And just like that, we’re moving again

Have you ever woken up on a Friday morning with no intention of moving and by 5PM that day have submitted an offer on a home? That’s what Sylvia and I recently did, and it’s not the first time.

We really thought our current place in Westlake would be our “forever” retirement home. We’ve slowly improved and updated it, but still had a major kitchen and master bath redo and expansion in our future. The location is, in my opinion, the best in Austin for both our current working/family and future empty-nester lifestyles. 8 minutes to Town Lake, Zilker or Downtown, easy access to Mopac or 360, walking distance Trianon Coffee, FroYoyo, a Thundercloud Subs and more. Even a Cap Metro bus stop 6 minutes walk from our front door goes through Zilker Park and into downtown.

Our daughter can walk to Westlake High, and we’re within even closer proximity to the elementary and middle schools, which is what draws so many families and gives the Woodhaven neighborhood such a good mix of great people. It’s really perfect. A geographically “central” location without the quirky annoyances and absurdities of the 78704 areas.

But …Prices in the ‘hood have gone through the roof. It’s not going to be affordable or practical as a retirement home. If we make the contemplated improvements, our “retirement” home – a basic 1970s rancher – would be transformed and more highly valued and thus produce an annual property tax bill bigger than I want to swallow for the next 30 years. Sure, we’d be building equity, but still, property taxes seem to have gone too high already.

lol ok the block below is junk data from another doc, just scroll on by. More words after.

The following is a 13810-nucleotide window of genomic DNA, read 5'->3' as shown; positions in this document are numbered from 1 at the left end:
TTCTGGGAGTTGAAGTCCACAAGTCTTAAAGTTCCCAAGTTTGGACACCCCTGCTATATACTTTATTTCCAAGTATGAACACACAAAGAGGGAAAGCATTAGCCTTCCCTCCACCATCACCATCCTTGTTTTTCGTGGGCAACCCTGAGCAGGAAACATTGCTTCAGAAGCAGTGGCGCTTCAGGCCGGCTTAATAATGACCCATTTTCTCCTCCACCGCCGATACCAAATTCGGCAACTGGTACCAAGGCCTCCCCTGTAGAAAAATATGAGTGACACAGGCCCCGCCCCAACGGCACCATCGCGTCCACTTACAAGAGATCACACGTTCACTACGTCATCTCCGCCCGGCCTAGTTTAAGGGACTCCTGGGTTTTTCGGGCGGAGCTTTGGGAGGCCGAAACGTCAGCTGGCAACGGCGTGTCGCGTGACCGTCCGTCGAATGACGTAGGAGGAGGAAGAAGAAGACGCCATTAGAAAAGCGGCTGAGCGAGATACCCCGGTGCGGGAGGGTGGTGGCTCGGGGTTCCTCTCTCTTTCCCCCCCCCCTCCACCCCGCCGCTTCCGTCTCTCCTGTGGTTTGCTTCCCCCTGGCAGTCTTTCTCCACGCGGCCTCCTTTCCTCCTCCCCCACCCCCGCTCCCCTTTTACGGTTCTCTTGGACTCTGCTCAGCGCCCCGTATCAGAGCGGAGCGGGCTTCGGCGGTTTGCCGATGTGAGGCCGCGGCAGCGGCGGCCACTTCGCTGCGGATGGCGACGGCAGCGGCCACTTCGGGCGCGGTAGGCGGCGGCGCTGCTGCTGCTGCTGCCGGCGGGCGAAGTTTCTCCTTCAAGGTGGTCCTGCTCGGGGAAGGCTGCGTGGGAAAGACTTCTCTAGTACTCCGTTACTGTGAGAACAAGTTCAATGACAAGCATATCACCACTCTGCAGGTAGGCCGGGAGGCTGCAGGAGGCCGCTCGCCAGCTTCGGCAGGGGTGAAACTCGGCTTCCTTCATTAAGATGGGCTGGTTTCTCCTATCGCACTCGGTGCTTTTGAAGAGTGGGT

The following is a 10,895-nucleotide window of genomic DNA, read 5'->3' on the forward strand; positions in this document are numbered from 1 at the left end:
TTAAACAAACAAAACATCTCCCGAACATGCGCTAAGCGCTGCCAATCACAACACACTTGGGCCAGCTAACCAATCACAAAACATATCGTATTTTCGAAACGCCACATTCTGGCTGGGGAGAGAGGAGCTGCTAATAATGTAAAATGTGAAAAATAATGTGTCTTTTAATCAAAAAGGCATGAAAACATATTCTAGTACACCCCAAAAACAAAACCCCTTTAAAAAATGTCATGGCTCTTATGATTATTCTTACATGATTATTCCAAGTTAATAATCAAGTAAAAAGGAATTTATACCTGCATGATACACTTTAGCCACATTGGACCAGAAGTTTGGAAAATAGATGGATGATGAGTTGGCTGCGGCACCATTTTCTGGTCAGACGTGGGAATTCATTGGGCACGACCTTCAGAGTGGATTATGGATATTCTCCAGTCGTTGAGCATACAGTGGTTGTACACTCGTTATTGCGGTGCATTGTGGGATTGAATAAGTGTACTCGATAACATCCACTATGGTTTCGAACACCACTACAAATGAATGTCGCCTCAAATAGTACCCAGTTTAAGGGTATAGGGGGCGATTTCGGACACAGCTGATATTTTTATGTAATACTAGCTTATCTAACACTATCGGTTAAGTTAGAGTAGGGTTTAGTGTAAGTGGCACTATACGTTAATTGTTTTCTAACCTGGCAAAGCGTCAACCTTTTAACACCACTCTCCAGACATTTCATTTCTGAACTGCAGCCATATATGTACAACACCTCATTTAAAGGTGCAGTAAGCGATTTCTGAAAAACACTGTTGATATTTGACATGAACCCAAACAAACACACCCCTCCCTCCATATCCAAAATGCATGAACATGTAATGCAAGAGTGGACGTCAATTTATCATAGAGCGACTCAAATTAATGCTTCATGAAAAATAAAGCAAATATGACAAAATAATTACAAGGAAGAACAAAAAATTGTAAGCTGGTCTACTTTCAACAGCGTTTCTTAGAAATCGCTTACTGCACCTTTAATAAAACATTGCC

And blame it on ego, or whatever, but we’ve worked hard to provide for our kids and ourselves, we save heavily and live frugally, and I just don’t see the point of all that if we’re going to live out the rest of our days in a small old 1,800 sqft ’70s home with a cramped 8×5 master bath, even smaller closets, and an apartment sized kitchen. We deserve more and we’ve earned it. It was fine for 4 years, but it boils down to that common “love it or leave it” decision that confronts those in our situation, where central Austin land values have made the home you already own unaffordable to improve or financially impractical to hold longterm.

Therefore, we’d been more seriously tossing the idea of returning to SW Austin a year from now, after our youngest graduates high school, to Villages at Western Oaks, Circle C or Legend Oaks. Somewhere in that 78749 zipcode (Mopac/Davis/Slaughter area) which, in my recently adjusted opinion, is now the very best overall neighborhood in Austin for both families and empty-nesters. Good schools, awesome amenities, convenient location. Since we sell in that area, we know the market and keep our eye on activity, and lately it’s been hotter than hot.

When I saw a new listing pop up that fit our (future) needs – 1-story, 2200+ sqft, nice master bath and kitchen + home office – I nonchalantly printed and gave it to Sylvia, who was going to be in the area anyway, and said “here, while you’re down there, go preview this one, just for the heck of it”. 

When she got there, there was a line to show it. 30 minutes later she got in and called me saying “I really, really like this house”. Hmmm. “How much do you like it, on a scale of 1 to 5?” I asked. “5” she said.

So I went and had a look. I could have gone either way. It’s a great house with an awesome forested yard – perfect layout for us in a premium location. But, we hadn’t made the decision to actually move this soon. This seemed sort of sudden. Nevertheless, as I’ve advised other husbands, when your wife says “this is the one”, let her have her way. Make it happen, dude.

Of course it went into multiple offers, over list, but we brought our A-Game and prevailed by paying what seems like “too much”, but really isn’t when all factors are considered.

And so, just like that, we’re moving again.

We’re either crazy, stupid or smart. I’m not sure which. In this case, we had zero search planning or discussion, no hand wringing, no months of looking, looked at just one house on one day and bought it in less than 24 hours. But we’ve made similar abrupt purchases in the past 20 years and, oddly, they always turn out to be better purchase decisions than the carefully thought out reasoned ones. I’m not sure why that is, but I’m sure others can relate.